EXCLUSIVE-Thailand's Siam Cement among bidders for Grohe-sources
* Tentative bids due at the end of next week - sources
Geberit, Siam Cement likely to bid - sources
* Could be Europe's biggest private equity deal this year
* Grohe was the deal that attracted famous "locust" comment
(Adds Thai M&A data, details on Siam Cement plans)
FRANKFURT/HONG KONG, July 11 (Reuters)- German bathroom fixtures maker Grohe has attracted takeover interest from at least two suitors, people familiar with the process said, in what could be Europe's largest private equity deal of the year.
Thailand's Siam Cement and Switzerland's Geberit have expressed interest in buying the company, according to the people familiar, with the value of the private company said to be worth around 4 billion euros ($5 billion).
Bidders were asked to submit tentative offers by the end of next week, they told Reuters.
Grohe's owners, TPG Capital and the private equity arm of Credit Suisse, are running a so-called dual track process, where one track is to pursue an IPO of Europe's biggest bathroom equipment maker and the other is to sell to a buyer.
Grohe's sale to the private equity firms was what prompted the now famous quote from a German politician who called the industry "locusts" for the way they buy and sell companies.
U.S.-based Fortune Brands has also expressed interest in Grohe in the past, but has not been in active pursuit lately, another person said.
Geberit and Siam Cement were not immediately available for comment, while Fortune also declined to comment.
Siam Cement's interest in Grohe marks another large, overseas purchase pursued by a Thai corporation. Boosted by a surging stock market and economy, Thai companies launched a record $24.7 billion worth of outbound M&A last year, more than the combined total of the previous 10 years, according to Thomson Reuters data. (To read a recent interview with Siam Cement, click on ).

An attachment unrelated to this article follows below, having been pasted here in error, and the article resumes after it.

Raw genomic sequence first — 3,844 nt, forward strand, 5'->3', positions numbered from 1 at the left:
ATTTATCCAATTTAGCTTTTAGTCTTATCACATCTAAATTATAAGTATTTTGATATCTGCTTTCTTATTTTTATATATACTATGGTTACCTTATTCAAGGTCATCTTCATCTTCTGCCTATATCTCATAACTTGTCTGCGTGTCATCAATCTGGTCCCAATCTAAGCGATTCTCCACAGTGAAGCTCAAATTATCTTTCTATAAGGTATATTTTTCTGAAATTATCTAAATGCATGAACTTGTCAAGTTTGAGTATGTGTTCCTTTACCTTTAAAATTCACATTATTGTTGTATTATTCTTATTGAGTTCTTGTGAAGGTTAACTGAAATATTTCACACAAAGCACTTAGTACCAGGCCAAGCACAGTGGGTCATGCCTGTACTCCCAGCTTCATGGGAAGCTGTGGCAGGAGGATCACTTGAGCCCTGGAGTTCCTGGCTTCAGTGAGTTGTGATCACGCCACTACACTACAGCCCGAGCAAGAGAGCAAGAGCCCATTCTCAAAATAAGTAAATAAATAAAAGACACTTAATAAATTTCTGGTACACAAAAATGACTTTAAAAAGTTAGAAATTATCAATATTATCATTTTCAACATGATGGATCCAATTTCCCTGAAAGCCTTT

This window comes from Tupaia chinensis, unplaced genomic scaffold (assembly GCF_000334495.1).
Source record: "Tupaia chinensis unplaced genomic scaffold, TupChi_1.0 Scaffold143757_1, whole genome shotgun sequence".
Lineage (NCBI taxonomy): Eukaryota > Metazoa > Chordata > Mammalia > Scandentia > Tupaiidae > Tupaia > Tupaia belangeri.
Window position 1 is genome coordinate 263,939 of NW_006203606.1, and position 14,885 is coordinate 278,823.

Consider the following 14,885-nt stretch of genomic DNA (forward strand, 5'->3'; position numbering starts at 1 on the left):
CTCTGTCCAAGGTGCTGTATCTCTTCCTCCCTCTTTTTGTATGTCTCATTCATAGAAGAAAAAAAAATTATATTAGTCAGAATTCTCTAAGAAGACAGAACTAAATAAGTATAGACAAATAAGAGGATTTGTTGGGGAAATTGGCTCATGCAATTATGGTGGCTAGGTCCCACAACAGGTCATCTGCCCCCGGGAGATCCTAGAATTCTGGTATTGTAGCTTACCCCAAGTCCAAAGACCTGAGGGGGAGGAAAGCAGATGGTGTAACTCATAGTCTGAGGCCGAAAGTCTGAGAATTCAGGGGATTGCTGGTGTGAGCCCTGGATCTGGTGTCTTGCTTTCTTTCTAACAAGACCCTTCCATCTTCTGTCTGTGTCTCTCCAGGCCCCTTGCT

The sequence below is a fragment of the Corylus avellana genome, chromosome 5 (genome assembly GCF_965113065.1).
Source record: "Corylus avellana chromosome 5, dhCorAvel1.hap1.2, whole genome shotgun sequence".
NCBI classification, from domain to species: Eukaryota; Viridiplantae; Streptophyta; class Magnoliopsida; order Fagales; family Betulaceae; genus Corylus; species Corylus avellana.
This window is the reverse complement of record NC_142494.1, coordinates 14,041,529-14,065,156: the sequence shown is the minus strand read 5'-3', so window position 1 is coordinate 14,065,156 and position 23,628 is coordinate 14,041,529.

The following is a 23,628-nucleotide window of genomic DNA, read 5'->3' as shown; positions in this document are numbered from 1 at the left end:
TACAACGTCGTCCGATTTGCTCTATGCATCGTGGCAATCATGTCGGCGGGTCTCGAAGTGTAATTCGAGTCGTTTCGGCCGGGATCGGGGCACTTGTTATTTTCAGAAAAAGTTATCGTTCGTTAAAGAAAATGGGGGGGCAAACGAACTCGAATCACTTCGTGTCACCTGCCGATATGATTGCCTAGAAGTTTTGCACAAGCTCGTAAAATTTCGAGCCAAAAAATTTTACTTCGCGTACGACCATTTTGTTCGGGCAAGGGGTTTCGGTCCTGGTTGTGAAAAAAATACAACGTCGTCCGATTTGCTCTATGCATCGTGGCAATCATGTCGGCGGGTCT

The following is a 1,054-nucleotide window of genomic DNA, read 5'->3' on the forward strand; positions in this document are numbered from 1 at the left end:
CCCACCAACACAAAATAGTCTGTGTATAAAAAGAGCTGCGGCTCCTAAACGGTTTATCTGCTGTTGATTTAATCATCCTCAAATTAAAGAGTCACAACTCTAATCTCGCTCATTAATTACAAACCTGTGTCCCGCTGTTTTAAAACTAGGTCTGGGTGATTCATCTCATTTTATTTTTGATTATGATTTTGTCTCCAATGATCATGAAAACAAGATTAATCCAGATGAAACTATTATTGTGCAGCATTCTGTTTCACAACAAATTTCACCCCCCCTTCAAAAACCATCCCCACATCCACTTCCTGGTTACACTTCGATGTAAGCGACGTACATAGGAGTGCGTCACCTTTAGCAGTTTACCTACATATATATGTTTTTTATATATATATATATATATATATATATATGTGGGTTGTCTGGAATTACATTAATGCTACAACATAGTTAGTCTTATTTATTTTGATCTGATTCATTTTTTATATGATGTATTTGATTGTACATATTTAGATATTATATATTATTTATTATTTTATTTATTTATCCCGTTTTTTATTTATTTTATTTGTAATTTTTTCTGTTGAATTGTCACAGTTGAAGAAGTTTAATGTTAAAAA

Siam Cement, Thailand's largest industrial conglomerate, said this week it planned to expand overseas to meet the booming demand in Southeast Asia. The Thai royal family's investment arm, Crown Property Bureau, owns 30 percent of Siam Cement and it has invested 92 billion baht ($2.9 billion) since 2001.
Grohe's private equity owners have signaled they're willing to sell for two years now. In addition to previously sounding out buyers, the company launched preliminary plans for an initial public offering (IPO).
Private equity firms usually prefer to sell to a buyer as the process is quicker and is less subject to the fluctuations of the stock market than an IPO.
Grohe, which has an estimated global market share of about 8 percent, posted sales of 1.4 billion euros and adjusted earnings before interest, taxes, depreciation and amortization (EBITDA) of 273 million euros last year. It has not provided specific 2013 earnings guidance, which is usually used as a starting point to compare the enterprise value of companies.
Grohe's owners are hoping for a valuation similar to the 14.4 times EBITDA that Geberit trades at, the sources said. Bidders, on the other hand, are likely to offer valuations more in line with the 10.3 times EBITDA that French peer Legrand trades.
"Grohe continues to evaluate all strategic options," a spokesman for the company said.
TPG and Credit Suisse, as well as Goldman Sachs, which is working with Credit Suisse to run the sale, declined to comment.
TPG and Credit Suisse bought Grohe for 1.5 billion euros in 2004 from BC Partners, backed with 1.45 billion in debt, most of which was loaded on to Grohe, leading to criticism of private equity investors in Germany.
Private equity firms usually make their money by purchasing a company with mostly borrowed money, cutting costs across the business, and selling later through an IPO or sale for more than the initial cash they paid. The costs cuts and debt loads - together with occasional bankruptcies - has attracted the ire of politicians and regulators since the leveraged buyout industry began in the 1970s.
The head of the centre-left Social Democratic Party at the time of the BC Partners deal dubbed private equity firms "locusts" that sucked the life out of targets before letting them go bust and moving on.
In a move to shift production to low-wage countries, TPG and Credit Suisse began job cuts at Grohe but carried out many fewer than the 3,000 redundancies originally planned. It kept keeping research and development in Germany. ($1 = 0.7778 euros)
(Reporting by Arno Schuetze, Alexander Huebner in FRANKFURT and Denny Thomas in HONG KONG; Editing by Alex Smith, Michael Flaherty and Jeremy Laurence)